The deep-rooted origin of disulfide-rich spider venom toxins
Spider venoms are a complex concoction of enzymes, polyamines, inorganic salts, and disulfide-rich peptides (DRPs). Although DRPs are widely distributed and abundant, their evolutionary origin has remained elusive.
By evaluating DRPs under a comprehensive phylogenetic, structural and evolutionary framework, we have not only identified 78 novel spider toxin superfamilies but also provided the first evidence for their common origin.
We trace the origin of these toxin superfamilies to a primordial knot – which we named ‘Adi Shakti’, after the creator of the Universe according to Hindu mythology – 375 MYA in the common ancestor of Araneomorphae and Mygalomorphae.
This study provides fascinating insights into the early evolution and diversification of the spider venom arsenal.
In the Evolutionary Venomics Lab at the Centre for Ecological Sciences (CES), Indian Institute of Science (IISC), we investigate venomous animals and their venoms as model systems to address basic but broad questions in evolutionary biology and genetics. Using state-of-the-art technologies across multiple disciplines, we examine the fascinating evolutionary histories of the enigmatic lineages of venomous animals and their venoms.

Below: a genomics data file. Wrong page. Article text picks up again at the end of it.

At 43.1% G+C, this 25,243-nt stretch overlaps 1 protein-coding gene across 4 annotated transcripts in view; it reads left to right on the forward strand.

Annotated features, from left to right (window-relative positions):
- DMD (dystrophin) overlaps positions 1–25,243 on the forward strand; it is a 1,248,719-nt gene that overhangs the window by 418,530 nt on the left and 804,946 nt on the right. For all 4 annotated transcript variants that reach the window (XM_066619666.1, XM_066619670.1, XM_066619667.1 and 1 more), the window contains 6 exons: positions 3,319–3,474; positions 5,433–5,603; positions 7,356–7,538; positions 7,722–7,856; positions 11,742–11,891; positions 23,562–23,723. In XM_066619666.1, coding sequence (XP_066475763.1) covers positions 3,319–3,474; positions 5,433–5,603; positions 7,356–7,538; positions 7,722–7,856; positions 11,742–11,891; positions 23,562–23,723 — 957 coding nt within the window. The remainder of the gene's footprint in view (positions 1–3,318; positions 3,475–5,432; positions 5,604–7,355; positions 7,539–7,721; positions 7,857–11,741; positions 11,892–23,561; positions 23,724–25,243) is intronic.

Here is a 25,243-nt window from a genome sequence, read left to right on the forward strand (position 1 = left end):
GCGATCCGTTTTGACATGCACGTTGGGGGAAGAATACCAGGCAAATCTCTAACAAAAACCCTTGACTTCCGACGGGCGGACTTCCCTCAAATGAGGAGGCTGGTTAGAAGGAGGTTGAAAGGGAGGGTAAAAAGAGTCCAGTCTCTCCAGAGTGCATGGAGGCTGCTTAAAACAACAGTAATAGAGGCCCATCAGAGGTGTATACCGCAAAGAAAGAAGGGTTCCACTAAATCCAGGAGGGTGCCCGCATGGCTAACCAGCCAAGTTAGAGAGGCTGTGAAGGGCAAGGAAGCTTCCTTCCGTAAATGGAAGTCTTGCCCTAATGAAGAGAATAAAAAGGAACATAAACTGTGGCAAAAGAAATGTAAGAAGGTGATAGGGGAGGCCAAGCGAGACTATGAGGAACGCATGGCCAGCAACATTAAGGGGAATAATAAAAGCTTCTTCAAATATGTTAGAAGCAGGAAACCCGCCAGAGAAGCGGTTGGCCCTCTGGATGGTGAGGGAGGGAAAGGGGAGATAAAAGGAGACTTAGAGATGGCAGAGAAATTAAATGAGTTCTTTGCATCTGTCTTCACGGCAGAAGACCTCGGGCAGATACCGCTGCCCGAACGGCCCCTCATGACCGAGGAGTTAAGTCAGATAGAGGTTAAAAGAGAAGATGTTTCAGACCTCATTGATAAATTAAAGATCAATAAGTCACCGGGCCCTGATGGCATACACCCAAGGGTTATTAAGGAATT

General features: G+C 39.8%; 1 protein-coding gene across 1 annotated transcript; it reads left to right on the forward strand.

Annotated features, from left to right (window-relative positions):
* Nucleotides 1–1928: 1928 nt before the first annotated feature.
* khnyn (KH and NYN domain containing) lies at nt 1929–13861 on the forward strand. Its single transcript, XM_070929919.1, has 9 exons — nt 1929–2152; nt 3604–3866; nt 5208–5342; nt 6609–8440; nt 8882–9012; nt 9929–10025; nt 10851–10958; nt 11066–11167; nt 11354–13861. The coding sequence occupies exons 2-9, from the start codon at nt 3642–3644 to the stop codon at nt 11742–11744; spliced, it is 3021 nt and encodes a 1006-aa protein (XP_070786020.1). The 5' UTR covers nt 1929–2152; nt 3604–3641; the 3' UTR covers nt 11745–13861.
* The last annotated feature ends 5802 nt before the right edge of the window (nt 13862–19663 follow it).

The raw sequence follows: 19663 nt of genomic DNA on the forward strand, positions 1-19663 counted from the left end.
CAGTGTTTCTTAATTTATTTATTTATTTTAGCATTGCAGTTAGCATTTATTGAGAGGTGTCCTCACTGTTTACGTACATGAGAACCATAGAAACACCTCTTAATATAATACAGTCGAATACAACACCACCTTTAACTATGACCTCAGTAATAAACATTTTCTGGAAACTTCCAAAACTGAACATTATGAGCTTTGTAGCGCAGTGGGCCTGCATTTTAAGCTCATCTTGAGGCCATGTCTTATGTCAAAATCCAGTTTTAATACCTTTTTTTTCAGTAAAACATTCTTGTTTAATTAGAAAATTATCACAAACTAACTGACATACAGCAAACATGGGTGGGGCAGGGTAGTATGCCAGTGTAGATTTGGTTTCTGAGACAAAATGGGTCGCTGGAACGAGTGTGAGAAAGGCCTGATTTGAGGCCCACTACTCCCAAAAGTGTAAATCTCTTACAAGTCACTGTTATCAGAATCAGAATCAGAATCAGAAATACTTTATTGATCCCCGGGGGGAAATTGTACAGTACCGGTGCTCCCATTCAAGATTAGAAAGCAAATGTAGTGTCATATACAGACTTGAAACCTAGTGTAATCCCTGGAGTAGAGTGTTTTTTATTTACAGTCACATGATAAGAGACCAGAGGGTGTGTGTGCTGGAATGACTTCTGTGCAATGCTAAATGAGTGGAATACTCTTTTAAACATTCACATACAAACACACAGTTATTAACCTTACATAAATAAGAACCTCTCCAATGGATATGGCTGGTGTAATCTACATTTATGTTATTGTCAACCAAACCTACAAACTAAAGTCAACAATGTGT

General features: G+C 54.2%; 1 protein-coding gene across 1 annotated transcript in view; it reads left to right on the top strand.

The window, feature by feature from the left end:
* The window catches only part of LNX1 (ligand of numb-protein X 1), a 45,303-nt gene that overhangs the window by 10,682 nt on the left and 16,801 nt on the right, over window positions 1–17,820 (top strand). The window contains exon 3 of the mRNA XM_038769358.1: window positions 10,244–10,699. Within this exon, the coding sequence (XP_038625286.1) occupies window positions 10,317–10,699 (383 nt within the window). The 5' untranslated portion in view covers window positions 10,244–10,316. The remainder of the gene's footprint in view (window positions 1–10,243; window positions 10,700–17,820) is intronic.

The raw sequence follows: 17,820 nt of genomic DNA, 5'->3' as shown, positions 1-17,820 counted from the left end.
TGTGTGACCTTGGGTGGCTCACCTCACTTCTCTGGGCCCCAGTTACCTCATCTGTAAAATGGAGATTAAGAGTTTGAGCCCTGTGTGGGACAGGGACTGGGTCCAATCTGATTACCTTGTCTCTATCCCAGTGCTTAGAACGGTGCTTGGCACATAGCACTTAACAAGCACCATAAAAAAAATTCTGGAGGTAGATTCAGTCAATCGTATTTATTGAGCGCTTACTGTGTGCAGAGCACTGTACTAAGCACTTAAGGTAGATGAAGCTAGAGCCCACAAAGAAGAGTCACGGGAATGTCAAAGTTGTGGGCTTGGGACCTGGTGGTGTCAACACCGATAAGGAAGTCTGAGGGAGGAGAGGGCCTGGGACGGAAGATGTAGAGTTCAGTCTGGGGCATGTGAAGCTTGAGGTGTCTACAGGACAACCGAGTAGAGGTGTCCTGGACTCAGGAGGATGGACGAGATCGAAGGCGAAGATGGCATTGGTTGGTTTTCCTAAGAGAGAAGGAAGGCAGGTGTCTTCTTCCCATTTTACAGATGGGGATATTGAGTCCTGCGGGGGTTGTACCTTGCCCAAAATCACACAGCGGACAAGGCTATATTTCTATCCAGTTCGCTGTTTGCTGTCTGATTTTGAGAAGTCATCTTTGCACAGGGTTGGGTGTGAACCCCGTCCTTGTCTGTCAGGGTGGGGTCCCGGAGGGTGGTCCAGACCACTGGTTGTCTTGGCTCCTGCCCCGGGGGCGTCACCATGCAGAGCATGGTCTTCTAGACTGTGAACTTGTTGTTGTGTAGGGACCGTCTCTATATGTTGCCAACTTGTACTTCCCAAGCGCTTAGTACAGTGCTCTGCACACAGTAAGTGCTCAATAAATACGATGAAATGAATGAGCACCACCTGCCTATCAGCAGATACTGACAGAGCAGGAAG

A particular emphasis is placed on characterizing the composition, toxicity profiles and the evolutionary dynamics of venoms of the ‘big four’ snakes in India, as the lab will strive to deliver advanced antivenom with a commensurate improvement in safety, specificity, and affordability of treatment. The protein composition, and hence the pathogenic potential of venoms, can exhibit dramatic geographical variation, with different populations of the same species having starkly distinct venom profiles and, consequently, resulting in a significantly reduced antivenom efficiency. Therefore, the lab will unravel intra- and interspecific venom variability in medically significant Indian snakes and utilize this information for the molecular design of effective snakebite therapy.
The other broad aims of the lab include (a) investigating genomes, transcriptomes and proteomes of neglected venomous lineages (e.g., scorpions, spiders, centipedes, jellyfish, Hymenoptera, etc.) to understand the molecular basis of venom production, regulation, and evolutionary diversification; (b) understanding the genetic basis of venom resistance in the venomous animal and its prey/predators; (c) unravelling the evolutionary forces that have shaped the current distribution of venomous animals in the Indian subcontinent, and (d) investigating the therapeutic potential of venom proteins.
Our research is funded by...
DBT-IISc Partnership Program for Advanced Research in Biological Sciences and BioEngineering
Our paper on the comparative venomics and clinical relevance of pit viper venoms from the Western Ghats has been accepted.
Our paper on the origin and diversification of spider venom is online.